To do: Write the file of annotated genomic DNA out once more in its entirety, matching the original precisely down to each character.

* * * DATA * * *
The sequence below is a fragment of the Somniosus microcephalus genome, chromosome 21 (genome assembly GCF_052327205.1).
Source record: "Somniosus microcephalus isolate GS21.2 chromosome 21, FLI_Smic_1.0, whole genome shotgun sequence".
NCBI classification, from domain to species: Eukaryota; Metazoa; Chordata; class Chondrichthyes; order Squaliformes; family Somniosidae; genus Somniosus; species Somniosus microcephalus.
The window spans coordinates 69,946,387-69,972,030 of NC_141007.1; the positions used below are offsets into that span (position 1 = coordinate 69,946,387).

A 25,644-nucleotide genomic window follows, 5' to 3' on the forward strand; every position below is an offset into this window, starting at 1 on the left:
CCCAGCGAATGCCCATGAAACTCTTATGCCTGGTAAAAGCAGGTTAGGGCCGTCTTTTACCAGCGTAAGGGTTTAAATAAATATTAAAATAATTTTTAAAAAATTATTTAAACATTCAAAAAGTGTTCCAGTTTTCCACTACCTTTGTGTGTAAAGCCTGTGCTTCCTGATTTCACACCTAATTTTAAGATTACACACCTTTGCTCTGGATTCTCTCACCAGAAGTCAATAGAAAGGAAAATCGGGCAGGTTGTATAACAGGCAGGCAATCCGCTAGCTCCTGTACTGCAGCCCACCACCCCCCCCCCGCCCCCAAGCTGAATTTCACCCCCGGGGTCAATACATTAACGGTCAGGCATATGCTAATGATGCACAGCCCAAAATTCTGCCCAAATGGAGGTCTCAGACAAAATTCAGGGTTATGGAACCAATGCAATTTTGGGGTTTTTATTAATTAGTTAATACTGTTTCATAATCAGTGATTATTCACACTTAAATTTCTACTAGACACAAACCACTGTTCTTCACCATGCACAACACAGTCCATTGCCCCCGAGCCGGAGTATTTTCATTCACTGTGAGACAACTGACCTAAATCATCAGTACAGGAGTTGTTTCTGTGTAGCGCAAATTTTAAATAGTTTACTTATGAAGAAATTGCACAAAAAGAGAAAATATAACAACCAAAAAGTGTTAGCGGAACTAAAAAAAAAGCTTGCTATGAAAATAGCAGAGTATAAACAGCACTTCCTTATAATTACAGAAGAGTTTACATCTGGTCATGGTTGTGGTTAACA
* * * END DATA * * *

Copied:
The sequence below is a fragment of the Somniosus microcephalus genome, chromosome 21 (genome assembly GCF_052327205.1).
Source record: "Somniosus microcephalus isolate GS21.2 chromosome 21, FLI_Smic_1.0, whole genome shotgun sequence".
NCBI classification, from domain to species: Eukaryota; Metazoa; Chordata; class Chondrichthyes; order Squaliformes; family Somniosidae; genus Somniosus; species Somniosus microcephalus.
The window spans coordinates 69,946,387-69,972,030 of NC_141007.1; the positions used below are offsets into that span (position 1 = coordinate 69,946,387).

A 25,644-nucleotide genomic window follows, 5' to 3' on the forward strand; every position below is an offset into this window, starting at 1 on the left:
CCCAGCGAATGCCCATGAAACTCTTATGCCTGGTAAAAGCAGGTTAGGGCCGTCTTTTACCAGCGTAAGGGTTTAAATAAATATTAAAATAATTTTTAAAAAATTATTTAAACATTCAAAAAGTGTTCCAGTTTTCCACTACCTTTGTGTGTAAAGCCTGTGCTTCCTGATTTCACACCTAATTTTAAGATTACACACCTTTGCTCTGGATTCTCTCACCAGAAGTCAATAGAAAGGAAAATCGGGCAGGTTGTATAACAGGCAGGCAATCCGCTAGCTCCTGTACTGCAGCCCACCACCCCCCCCCCGCCCCCAAGCTGAATTTCACCCCCGGGGTCAATACATTAACGGTCAGGCATATGCTAATGATGCACAGCCCAAAATTCTGCCCAAATGGAGGTCTCAGACAAAATTCAGGGTTATGGAACCAATGCAATTTTGGGGTTTTTATTAATTAGTTAATACTGTTTCATAATCAGTGATTATTCACACTTAAATTTCTACTAGACACAAACCACTGTTCTTCACCATGCACAACACAGTCCATTGCCCCCGAGCCGGAGTATTTTCATTCACTGTGAGACAACTGACCTAAATCATCAGTACAGGAGTTGTTTCTGTGTAGCGCAAATTTTAAATAGTTTACTTATGAAGAAATTGCACAAAAAGAGAAAATATAACAACCAAAAAGTGTTAGCGGAACTAAAAAAAAAGCTTGCTATGAAAATAGCAGAGTATAAACAGCACTTCCTTATAATTACAGAAGAGTTTACATCTGGTCATGGTTGTGGTTAACA